As you reach 20mm, f/8 is on a corner sharpness par with f/11, and by 24mm f/8 becomes the optimum setting. If you tend to favour the 24mm to 28mm range the lens excels and I slightly prefer the micro contrast here to my image stabilsed EF 24mm f2.8 prime lens. From 28mm, any aperture can been selected with consistently pleasing results.

    As with the vast majority of Canon EF lenses, any defects with distortion or chromatic aberration can be remedied with computer profiles and as you might expect, the minor issues here are at the widest end. For reasons already set out, the predictable vignetting at maximum apertures is immaterial to me given that my default position is stopped down.

    If you are a landscape or architecture shooter, you will work within the limitations of this lens without it inhibiting your style at all. For street photography, the focal lengths you will probably favour are precisely where this lens most excels and so as long as you don't mind pushing up your ISO on occasions, it will similarly serve you well. I would not recommend the lens to be used for interiors or if background blur is important to you. Presumably the middling maximum aperture would have already put you off anyway.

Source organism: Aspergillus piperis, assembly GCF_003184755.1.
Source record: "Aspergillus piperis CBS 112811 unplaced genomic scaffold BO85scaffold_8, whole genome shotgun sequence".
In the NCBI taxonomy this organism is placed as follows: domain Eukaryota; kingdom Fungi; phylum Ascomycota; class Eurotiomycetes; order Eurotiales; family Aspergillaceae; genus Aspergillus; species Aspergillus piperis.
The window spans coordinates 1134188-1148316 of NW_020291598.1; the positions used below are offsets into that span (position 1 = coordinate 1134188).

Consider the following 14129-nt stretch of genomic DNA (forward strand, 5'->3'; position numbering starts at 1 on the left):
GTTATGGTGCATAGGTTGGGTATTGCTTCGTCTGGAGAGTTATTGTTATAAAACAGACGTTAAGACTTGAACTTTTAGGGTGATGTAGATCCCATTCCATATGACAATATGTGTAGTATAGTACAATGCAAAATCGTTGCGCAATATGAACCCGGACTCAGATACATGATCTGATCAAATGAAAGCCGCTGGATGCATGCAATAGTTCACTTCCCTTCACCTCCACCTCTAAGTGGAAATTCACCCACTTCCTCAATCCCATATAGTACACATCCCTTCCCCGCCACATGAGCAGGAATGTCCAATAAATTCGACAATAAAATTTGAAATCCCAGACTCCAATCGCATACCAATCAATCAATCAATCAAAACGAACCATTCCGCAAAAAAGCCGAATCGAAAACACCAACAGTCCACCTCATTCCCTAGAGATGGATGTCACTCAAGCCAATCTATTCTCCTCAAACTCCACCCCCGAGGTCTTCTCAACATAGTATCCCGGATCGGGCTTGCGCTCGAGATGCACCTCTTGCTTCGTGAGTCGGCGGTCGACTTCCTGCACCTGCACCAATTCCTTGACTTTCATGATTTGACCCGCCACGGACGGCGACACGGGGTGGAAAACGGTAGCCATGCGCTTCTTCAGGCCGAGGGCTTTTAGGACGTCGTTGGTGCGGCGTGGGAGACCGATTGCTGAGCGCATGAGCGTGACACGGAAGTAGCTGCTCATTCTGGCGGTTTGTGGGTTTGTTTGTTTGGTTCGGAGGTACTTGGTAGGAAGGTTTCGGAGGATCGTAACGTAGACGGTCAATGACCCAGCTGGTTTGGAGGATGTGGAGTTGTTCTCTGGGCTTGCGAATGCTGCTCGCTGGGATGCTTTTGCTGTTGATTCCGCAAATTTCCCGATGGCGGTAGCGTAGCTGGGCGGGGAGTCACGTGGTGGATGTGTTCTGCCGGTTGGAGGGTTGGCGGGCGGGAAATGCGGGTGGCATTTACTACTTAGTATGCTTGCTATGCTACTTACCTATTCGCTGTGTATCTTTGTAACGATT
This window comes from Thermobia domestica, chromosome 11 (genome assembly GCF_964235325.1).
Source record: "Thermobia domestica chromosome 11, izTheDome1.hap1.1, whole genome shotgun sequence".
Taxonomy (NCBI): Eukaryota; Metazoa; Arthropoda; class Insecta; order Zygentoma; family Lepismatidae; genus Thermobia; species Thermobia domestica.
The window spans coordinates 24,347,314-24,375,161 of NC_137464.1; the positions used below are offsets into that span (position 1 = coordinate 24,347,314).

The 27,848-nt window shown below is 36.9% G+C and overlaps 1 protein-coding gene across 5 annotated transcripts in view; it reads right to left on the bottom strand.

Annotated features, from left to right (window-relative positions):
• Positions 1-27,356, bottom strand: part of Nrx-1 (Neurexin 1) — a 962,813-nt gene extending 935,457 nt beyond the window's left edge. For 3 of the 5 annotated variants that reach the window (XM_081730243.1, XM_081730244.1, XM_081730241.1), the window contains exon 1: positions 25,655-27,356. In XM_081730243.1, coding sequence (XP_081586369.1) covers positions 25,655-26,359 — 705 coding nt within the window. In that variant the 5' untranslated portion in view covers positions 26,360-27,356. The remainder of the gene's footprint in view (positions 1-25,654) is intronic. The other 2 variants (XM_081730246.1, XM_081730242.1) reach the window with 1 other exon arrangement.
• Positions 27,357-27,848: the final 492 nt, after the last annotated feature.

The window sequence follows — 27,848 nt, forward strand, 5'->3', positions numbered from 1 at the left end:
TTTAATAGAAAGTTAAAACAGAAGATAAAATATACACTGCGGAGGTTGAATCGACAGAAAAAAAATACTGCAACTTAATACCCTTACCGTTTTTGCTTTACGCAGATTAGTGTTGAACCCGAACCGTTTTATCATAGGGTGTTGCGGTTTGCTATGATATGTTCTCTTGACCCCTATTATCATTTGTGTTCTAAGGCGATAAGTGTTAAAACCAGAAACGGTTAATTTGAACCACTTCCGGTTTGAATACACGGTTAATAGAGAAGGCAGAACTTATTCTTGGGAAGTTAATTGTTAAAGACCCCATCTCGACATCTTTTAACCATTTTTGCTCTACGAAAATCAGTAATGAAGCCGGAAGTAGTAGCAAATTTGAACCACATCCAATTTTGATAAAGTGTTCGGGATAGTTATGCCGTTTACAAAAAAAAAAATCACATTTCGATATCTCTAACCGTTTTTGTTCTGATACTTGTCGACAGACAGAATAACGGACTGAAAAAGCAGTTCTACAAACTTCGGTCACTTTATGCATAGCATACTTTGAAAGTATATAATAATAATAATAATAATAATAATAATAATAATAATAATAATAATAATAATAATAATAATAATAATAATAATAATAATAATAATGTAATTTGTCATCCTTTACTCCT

Overall, the lens has undoubtedly become rather long in the tooth and it won't stand up to scrutiny on a 30 megapixels camera, but if you can work around its deficiencies with good technique and prior warning you will be very pleased by the results it can give. And apart from the hideous lens hood it looks good and you will be proud to own it.

    reviewed May 17th, 2019 (purchased for $560)
  • Canon EF 28mm f/2.8

    7 out of 10 points and recommended
    Lightweight, inexpensive, distortion imperceptible, sharp from wide open.
    Appears flimsy (although it isn't), mediocre against bright light, stopping down aperture doesn't improve sharpness.